Madhya Pradesh, according to a 2015 Guttmacher Institute report, is among six states where the maternal mortality rate is higher than that of India — 221 compared to 167 deaths per 100,000 live births.
Clad in a hospital gown, Rukhsan Banu waits outside the MTP OT (Medical Termination of Pregnancy Operation Theatre) at the Elgin Rani Durgavati Hospital in Jabalpur. The 24-year-old, just over two months pregnant, does not want to keep the baby. “My husband and I have two children and we don’t want any more”.
Rukhsan and her sister-in-law travelled for over three hours from their home in Seoni village to come here for the procedure. The operation theatre, which opened in September 2017, is the first of its kind at a government hospital in India.
“Earlier, women coming here for abortions would have to wait hours, even the entire day, along with other patients,” says Dr Bhavna Mishra, a senior gynaecologist here. “Now, there is an operation theatre, RMO (Resident Medical Officer) and nurse dedicated for abortions. This is encouraging more women to come forward for the service.”
The response is encouraging given that unsafe abortion is the third leading cause of maternal mortality in India. Madhya Pradesh, according to a 2015 Guttmacher Institute report, is among six states where the maternal mortality rate is higher than that of India — 221 compared to 167 deaths per 100,000 live births.
The report says that 50 per cent of the pregnancies in 2015 in this state were unintended, with a majority (65 per cent) ending in an abortion. Since just 14 per cent of MP’s public health facilities can conduct abortions, 69 per cent of the abortions took place in non-facility settings using MMA (Medical Methods of Abortion, a non-invasive method using mifepristone and misoprostol). This left a substantial section of the population unserved, forcing many women to turn to quacks and other untrained people.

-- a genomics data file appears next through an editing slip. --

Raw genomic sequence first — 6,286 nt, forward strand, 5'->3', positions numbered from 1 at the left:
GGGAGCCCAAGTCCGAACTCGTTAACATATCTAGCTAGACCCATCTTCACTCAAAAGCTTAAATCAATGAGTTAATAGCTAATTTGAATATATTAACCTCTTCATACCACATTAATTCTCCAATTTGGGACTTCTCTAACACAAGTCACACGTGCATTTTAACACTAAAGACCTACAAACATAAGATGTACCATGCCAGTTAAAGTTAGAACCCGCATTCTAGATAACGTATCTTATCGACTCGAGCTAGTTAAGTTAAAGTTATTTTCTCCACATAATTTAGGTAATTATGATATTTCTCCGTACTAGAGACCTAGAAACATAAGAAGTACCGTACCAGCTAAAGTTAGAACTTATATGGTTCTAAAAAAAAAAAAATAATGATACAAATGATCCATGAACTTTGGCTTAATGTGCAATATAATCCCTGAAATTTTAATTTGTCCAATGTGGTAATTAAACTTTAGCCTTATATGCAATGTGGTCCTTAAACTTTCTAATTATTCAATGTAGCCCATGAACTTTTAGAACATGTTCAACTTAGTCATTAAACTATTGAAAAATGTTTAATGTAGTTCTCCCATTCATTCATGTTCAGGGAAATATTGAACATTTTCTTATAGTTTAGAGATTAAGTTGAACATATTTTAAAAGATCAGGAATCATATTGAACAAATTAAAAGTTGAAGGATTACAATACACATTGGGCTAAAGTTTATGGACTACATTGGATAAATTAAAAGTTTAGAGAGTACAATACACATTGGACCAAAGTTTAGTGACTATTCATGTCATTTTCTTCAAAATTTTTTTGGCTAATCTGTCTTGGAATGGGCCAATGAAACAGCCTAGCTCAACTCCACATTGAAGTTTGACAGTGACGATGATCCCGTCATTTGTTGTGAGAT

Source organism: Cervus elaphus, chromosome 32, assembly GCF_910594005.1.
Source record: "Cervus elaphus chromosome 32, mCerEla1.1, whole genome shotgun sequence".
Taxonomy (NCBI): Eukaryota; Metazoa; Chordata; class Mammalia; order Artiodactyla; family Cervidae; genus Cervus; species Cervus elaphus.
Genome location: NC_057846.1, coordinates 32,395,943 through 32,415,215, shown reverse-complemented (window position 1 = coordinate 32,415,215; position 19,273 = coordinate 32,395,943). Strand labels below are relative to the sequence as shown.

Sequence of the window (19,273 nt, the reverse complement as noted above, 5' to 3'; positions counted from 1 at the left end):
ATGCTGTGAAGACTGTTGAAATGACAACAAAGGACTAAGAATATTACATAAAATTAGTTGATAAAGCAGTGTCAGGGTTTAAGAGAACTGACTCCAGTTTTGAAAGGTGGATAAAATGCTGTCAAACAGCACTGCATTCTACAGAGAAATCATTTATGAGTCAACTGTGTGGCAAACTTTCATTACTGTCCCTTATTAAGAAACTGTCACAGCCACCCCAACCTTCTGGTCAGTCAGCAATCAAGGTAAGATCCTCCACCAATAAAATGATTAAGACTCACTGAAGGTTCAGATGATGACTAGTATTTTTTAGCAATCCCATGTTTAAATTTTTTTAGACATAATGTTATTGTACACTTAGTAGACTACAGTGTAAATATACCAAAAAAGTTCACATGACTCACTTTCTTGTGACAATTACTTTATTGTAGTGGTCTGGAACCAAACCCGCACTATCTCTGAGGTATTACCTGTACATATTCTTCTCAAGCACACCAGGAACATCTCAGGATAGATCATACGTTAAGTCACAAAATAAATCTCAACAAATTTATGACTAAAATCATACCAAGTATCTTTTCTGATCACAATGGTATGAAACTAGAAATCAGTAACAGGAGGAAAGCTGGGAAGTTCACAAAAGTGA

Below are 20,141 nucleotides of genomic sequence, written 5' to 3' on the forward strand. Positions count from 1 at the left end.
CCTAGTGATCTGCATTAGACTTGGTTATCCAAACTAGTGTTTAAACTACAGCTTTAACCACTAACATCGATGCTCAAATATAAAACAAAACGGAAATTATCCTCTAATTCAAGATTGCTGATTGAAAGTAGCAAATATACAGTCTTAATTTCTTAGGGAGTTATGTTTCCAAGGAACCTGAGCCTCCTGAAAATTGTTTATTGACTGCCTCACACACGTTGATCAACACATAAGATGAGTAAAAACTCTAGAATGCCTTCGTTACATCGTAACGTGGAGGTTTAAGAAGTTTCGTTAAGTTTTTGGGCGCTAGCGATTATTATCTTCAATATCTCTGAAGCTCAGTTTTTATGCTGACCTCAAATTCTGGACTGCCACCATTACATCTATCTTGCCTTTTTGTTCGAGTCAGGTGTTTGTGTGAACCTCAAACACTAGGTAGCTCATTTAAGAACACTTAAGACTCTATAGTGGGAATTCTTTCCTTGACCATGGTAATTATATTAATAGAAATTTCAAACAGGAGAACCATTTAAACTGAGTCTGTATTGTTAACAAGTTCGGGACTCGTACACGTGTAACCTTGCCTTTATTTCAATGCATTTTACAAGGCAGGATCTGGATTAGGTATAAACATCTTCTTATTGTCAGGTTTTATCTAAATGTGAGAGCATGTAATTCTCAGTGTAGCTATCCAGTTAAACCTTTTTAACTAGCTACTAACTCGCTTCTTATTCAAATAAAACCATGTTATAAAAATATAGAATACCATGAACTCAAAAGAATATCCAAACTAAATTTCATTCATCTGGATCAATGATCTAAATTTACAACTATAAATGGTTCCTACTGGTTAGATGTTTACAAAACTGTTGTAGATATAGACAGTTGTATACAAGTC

Rukhsan’s babies, for instance, were delivered at home by an untrained midwife because there was no government facility within reach. She found out about the MTP OT in Jabalpur when she accompanied a relative to this hospital last year. “It looked clean, quiet and organised, so I decided to come here for the abortion.” Rukhsan plans to get a tubectomy done as well to avoid getting pregnant in future.
“We tell women who have two children to adopt a birth control method,” says Anita Salvi, the nurse in-charge, “and if they are open to the idea, counsel them on the options”.
On an average, 50 abortions are conducted at this hospital every month, with many women coming from distant villages.
The MTP OT is among the highlights of a sustained, multi-pronged intervention launched in 2006 in MP by the Ipas Development Foundation (IDF) as part of the Comprehensive Abortion Care (CAC) programme. The aim is to make abortion services women-centred. The IDF has been working in partnership with the state government to strengthen and implement CAC interventions at different levels of the public health system.
This involves sensitising doctors, community health workers (ASHA) and officials to address the barriers women face in accessing information and services.
“There wasn’t much abortion care training available at the time and therefore not much service delivery,” says Vinoj Manning, Executive Director, IDF. The law requires MBBS doctors to be trained in abortion procedures and the MTP (Medical Termination of Pregnancy) Act, before they start offering the service. “The aim was to expand the training and thereby increase providers,” he adds.
The other challenge was widespread stigma and ignorance. Many women believed that abortion was illegal and would go to quacks or untrained people, often in the later stages of pregnancy.
“The ignorance extends to officials too,” says Raj Kamal Sharma, Senior State Director, IDF. “There was confusion about the scope of the MTP Act and PCPNDT (the Pre-Conception & Pre-Natal Diagnostic Techniques Act, against sex-selective abortions), and POCSO (Protection of Children from Sexual Offences Act). Many officials would issue orders that abortions were to be stopped on grounds of illegality”.